The First Steam Engines
In the late 17th century, England faced a timber crisis as shipbuilding and firewood consumed forests. The ships were necessary for trade and defense, but coal was a suitable substitute for firewood. However, producing more coal meant digging deeper coal mines, which increases the likelihood of water seeping into the mines. There was suddenly an urgent need for new methods of pumping water out of mines.
In 1698, Thomas Savery, a military engineer, obtained a patent for a steam pump and began pitching his "Miner's Friend" to anyone who would listen. The device consisted of a boiling chamber that routed steam into a second container where a pipe with a non-return valve descended into the water that needed to be removed. Cold water was poured over the container of steam and as the water vapor inside cooled to a liquid state, the resulting vacuum drew up water from below. The sucked-up water was unable to flow back past the non-return valve and was then drained through another pipe.
Unfortunately for Savery, the steam pump didn't achieve the success in the mining industry he had hoped for. Most of his sales were made to private estates that wanted to drain excess water and repurpose it for home and garden needs. Because the steam chamber's heating and cooling had to be managed manually, the engine was somewhat impractical. The engine could also only draw up water from a limited depth -- a deep mine required a series of engines installed at various levels.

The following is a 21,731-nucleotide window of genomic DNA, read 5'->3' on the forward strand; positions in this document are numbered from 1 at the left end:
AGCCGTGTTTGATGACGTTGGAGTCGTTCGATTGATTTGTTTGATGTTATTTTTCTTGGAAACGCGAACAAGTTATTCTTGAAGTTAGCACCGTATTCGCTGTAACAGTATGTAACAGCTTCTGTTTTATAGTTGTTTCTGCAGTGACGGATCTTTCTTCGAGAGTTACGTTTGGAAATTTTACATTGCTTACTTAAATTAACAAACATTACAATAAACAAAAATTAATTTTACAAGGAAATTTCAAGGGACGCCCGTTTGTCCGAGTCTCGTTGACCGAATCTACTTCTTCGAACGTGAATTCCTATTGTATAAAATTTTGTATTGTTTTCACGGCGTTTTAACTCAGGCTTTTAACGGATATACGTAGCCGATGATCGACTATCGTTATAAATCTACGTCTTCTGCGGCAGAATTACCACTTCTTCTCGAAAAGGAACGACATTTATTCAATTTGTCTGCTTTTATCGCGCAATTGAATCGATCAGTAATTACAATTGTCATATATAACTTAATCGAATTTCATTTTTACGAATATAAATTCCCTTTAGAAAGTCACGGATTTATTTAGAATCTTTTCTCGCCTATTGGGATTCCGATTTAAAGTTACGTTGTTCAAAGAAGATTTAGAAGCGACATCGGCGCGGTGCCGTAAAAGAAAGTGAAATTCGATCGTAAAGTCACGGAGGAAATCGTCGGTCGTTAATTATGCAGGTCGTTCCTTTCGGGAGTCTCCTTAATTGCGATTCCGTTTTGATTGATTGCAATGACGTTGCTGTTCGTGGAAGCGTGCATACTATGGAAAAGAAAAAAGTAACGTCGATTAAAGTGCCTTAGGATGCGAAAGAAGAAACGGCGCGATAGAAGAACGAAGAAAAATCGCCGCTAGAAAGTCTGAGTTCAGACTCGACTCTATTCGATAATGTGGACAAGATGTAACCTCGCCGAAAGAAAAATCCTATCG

However, in 1712 the blacksmith Thomas Newcomen and assistant John Calley, a glassblower and plumber, created a more effective steam-powered pump system. The Newcomen Engine combined Savery's separation of the boiler and steam cylinder with Papin's steam-driven piston.
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While Savery sought to replace conventional horse-driven pumps with his engine, Newcomen sought to use a steam-driven pump to do the work of horses. Newcomen's engine was similar to Savery's. It included a steam-filled chamber that was cooled by a quick injection of cold water to create a vacuum-inducing change in atmospheric pressure. This time, however, the force of the vacuum pulled a piston down and pulled a chain that activated a pump on the other end of a suspended beam. When the water in the piston cylinder turned to steam again, it pushed the piston up and a weight on the other side of the beam reset the pump.
The Newcomen engine proved to be a major success and was used in hundreds of mines across Britain and abroad. While the engine operated at a slow pace, the cost of its operation was cheaper than maintaining a stable of horses. Engineers soon began to tinker with the Newcomen Engine -- improving the cylinders, valves and fuel efficiency of the steam pump. The creation of stronger iron made the engine more durable. Smelters soon found they no longer had to operate next to rivers, as the Newcomen Engine could be used instead of water wheels to power furnace bellows.
In the next section, we'll look at the advancements made by James Watt, whose discoveries are largely credited as bringing about the age of steam.